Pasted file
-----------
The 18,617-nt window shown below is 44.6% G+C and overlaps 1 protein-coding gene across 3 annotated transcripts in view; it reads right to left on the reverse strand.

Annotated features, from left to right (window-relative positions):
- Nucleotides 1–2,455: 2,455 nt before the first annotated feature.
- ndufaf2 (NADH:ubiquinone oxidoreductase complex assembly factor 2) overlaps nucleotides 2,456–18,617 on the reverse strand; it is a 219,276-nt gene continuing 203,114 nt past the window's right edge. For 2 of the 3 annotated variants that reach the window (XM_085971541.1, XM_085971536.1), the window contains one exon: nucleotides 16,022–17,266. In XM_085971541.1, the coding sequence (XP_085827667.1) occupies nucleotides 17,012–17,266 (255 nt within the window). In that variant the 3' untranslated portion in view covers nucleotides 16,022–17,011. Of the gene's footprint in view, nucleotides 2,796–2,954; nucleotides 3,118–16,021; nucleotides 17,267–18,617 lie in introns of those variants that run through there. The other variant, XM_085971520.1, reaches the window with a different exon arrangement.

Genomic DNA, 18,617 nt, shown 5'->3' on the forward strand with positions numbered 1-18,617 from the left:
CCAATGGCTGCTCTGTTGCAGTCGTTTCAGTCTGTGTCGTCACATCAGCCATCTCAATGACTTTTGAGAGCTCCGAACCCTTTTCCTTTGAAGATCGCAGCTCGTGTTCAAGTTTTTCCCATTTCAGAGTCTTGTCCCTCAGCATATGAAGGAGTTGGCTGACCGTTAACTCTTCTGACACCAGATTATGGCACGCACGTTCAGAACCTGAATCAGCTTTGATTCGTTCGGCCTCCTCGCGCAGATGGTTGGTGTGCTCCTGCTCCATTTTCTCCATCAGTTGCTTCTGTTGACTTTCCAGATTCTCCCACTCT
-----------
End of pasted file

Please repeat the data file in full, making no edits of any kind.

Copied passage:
The 18,617-nt window shown below is 44.6% G+C and overlaps 1 protein-coding gene across 3 annotated transcripts in view; it reads right to left on the reverse strand.

Annotated features, from left to right (window-relative positions):
- Nucleotides 1–2,455: 2,455 nt before the first annotated feature.
- ndufaf2 (NADH:ubiquinone oxidoreductase complex assembly factor 2) overlaps nucleotides 2,456–18,617 on the reverse strand; it is a 219,276-nt gene continuing 203,114 nt past the window's right edge. For 2 of the 3 annotated variants that reach the window (XM_085971541.1, XM_085971536.1), the window contains one exon: nucleotides 16,022–17,266. In XM_085971541.1, the coding sequence (XP_085827667.1) occupies nucleotides 17,012–17,266 (255 nt within the window). In that variant the 3' untranslated portion in view covers nucleotides 16,022–17,011. Of the gene's footprint in view, nucleotides 2,796–2,954; nucleotides 3,118–16,021; nucleotides 17,267–18,617 lie in introns of those variants that run through there. The other variant, XM_085971520.1, reaches the window with a different exon arrangement.

Genomic DNA, 18,617 nt, shown 5'->3' on the forward strand with positions numbered 1-18,617 from the left:
CCAATGGCTGCTCTGTTGCAGTCGTTTCAGTCTGTGTCGTCACATCAGCCATCTCAATGACTTTTGAGAGCTCCGAACCCTTTTCCTTTGAAGATCGCAGCTCGTGTTCAAGTTTTTCCCATTTCAGAGTCTTGTCCCTCAGCATATGAAGGAGTTGGCTGACCGTTAACTCTTCTGACACCAGATTATGGCACGCACGTTCAGAACCTGAATCAGCTTTGATTCGTTCGGCCTCCTCGCGCAGATGGTTGGTGTGCTCCTGCTCCATTTTCTCCATCAGTTGCTTCTGTTGACTTTCCAGATTCTCCCACTCT